“You’ve got to play to the majority and tailor to the minority.”

When you’re coaching a class, you have to find things that work for a larger group, and then tailor to the few who need something different. To do this, you need to be aware of how your words and actions are affecting others. This is where emotional intelligence (EQ) comes into play. I define emotional intelligence as the ability to see the subtly of human emotion. It’s a skill that helps you connect to people in an individual way so they feel seen, heard and understood.

Some coaches are naturally bubbly, happy and entertaining. They bring tons of energy and laughs to class. This charismatic personality appeals to the majority. But if this type of coach isn’t self-aware, if they don’t have higher levels of emotional intelligence, they won’t tailor their approach to the few people in the class who aren’t vibing well with their over-the-top personality. And if the coach doesn’t tailor to the few, they’ll lose those members to another class (or gym).

A simple way to address this is to teach your coaches, or yourself, about emotional intelligence. Here’s one way to do that:

Step One: Awareness
Simply introducing your coaches to the concept of EQ can have a profound impact on their relationships with members. EQ is a skill. It can be taught just by getting coaches to pay more attention to how people respond to them. Awareness is a powerful thing.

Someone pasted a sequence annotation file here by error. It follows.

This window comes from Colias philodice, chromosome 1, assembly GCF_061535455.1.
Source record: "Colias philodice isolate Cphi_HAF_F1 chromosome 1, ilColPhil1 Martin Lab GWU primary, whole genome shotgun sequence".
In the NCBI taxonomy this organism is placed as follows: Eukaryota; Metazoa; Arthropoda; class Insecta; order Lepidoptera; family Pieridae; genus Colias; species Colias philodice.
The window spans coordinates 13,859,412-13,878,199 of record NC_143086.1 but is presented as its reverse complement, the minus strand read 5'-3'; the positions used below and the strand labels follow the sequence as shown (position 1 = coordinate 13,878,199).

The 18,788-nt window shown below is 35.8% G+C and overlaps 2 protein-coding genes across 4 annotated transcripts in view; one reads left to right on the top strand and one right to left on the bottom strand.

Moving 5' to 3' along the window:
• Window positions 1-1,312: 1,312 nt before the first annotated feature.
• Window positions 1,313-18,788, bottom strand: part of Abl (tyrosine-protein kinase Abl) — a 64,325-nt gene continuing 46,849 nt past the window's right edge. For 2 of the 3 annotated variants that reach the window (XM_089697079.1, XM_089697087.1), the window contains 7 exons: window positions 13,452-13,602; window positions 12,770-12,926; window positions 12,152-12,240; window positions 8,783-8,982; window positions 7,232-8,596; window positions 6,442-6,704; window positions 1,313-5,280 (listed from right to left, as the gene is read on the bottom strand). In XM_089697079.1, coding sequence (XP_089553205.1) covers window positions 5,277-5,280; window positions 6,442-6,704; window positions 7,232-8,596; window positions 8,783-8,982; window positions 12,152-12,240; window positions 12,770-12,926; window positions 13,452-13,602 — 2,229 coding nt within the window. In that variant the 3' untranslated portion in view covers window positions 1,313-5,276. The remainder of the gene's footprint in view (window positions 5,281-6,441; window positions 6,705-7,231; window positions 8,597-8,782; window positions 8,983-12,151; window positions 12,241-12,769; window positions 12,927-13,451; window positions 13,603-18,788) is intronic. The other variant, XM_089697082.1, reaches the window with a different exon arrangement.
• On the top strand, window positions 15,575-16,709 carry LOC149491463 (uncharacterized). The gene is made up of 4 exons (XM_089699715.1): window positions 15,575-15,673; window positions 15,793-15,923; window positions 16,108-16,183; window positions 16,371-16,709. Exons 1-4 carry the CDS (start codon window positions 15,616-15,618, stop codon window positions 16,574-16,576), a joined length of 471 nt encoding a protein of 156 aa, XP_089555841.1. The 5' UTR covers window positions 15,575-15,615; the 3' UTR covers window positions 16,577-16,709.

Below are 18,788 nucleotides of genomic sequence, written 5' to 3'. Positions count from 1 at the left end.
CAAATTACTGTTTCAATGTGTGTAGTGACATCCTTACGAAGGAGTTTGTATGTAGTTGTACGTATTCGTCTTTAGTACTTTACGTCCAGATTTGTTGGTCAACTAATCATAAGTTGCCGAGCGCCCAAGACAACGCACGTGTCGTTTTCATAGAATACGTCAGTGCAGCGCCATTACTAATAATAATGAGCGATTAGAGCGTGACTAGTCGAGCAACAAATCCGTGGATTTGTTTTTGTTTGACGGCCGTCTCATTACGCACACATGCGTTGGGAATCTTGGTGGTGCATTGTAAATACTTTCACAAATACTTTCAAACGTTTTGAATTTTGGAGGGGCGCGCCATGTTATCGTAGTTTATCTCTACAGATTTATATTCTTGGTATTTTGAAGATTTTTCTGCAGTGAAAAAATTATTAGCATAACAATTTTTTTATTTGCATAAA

Step Two: What? Why? What?
Drill your coaches on monitoring people’s reactions to them. An easy way to do this is to teach the ‘What? Why? What?’ Method. It’s very scientific. 🙂
• What? — What’s happening?
• Why? — Why is that happening?
• What? — What am I going to do about it?

So when a coach offers feedback, delivers a cue, briefs the workout, greets someone, each and every interaction, they step back, monitor the member’s reaction and then self-reflect.

We have to remember that our job as coaches goes beyond getting someone that first pull-up or PR. We are friends who are here to listen, to give people a kick in the butt when they need it, or a safe place to rebuild their confidence. So when we talk to members, it should be clear that we care about them, and what’s going on in their lives, more than their performance in a workout.